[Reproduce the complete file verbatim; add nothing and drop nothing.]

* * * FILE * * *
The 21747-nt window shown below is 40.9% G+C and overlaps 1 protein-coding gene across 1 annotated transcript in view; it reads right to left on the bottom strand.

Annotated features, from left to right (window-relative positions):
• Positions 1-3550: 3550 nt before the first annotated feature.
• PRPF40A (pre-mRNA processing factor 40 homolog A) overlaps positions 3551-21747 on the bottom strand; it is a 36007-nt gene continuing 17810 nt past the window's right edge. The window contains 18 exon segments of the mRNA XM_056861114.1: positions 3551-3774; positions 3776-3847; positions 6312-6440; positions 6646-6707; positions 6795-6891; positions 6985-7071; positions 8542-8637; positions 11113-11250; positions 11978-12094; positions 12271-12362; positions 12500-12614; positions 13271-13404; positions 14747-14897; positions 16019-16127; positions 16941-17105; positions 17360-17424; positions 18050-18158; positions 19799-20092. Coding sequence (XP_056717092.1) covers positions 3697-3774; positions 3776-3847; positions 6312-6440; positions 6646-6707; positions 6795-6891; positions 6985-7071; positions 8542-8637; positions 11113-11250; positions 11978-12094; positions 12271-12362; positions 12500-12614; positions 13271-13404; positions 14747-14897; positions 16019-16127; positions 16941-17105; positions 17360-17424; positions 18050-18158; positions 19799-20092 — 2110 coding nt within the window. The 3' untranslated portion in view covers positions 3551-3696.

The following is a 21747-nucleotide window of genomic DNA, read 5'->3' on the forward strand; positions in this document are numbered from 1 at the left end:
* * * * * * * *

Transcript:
The 21747-nt window shown below is 40.9% G+C and overlaps 1 protein-coding gene across 1 annotated transcript in view; it reads right to left on the bottom strand.

Annotated features, from left to right (window-relative positions):
• Positions 1-3550: 3550 nt before the first annotated feature.
• PRPF40A (pre-mRNA processing factor 40 homolog A) overlaps positions 3551-21747 on the bottom strand; it is a 36007-nt gene continuing 17810 nt past the window's right edge. The window contains 18 exon segments of the mRNA XM_056861114.1: positions 3551-3774; positions 3776-3847; positions 6312-6440; positions 6646-6707; positions 6795-6891; positions 6985-7071; positions 8542-8637; positions 11113-11250; positions 11978-12094; positions 12271-12362; positions 12500-12614; positions 13271-13404; positions 14747-14897; positions 16019-16127; positions 16941-17105; positions 17360-17424; positions 18050-18158; positions 19799-20092. Coding sequence (XP_056717092.1) covers positions 3697-3774; positions 3776-3847; positions 6312-6440; positions 6646-6707; positions 6795-6891; positions 6985-7071; positions 8542-8637; positions 11113-11250; positions 11978-12094; positions 12271-12362; positions 12500-12614; positions 13271-13404; positions 14747-14897; positions 16019-16127; positions 16941-17105; positions 17360-17424; positions 18050-18158; positions 19799-20092 — 2110 coding nt within the window. The 3' untranslated portion in view covers positions 3551-3696.

The following is a 21747-nucleotide window of genomic DNA, read 5'->3' on the forward strand; positions in this document are numbered from 1 at the left end: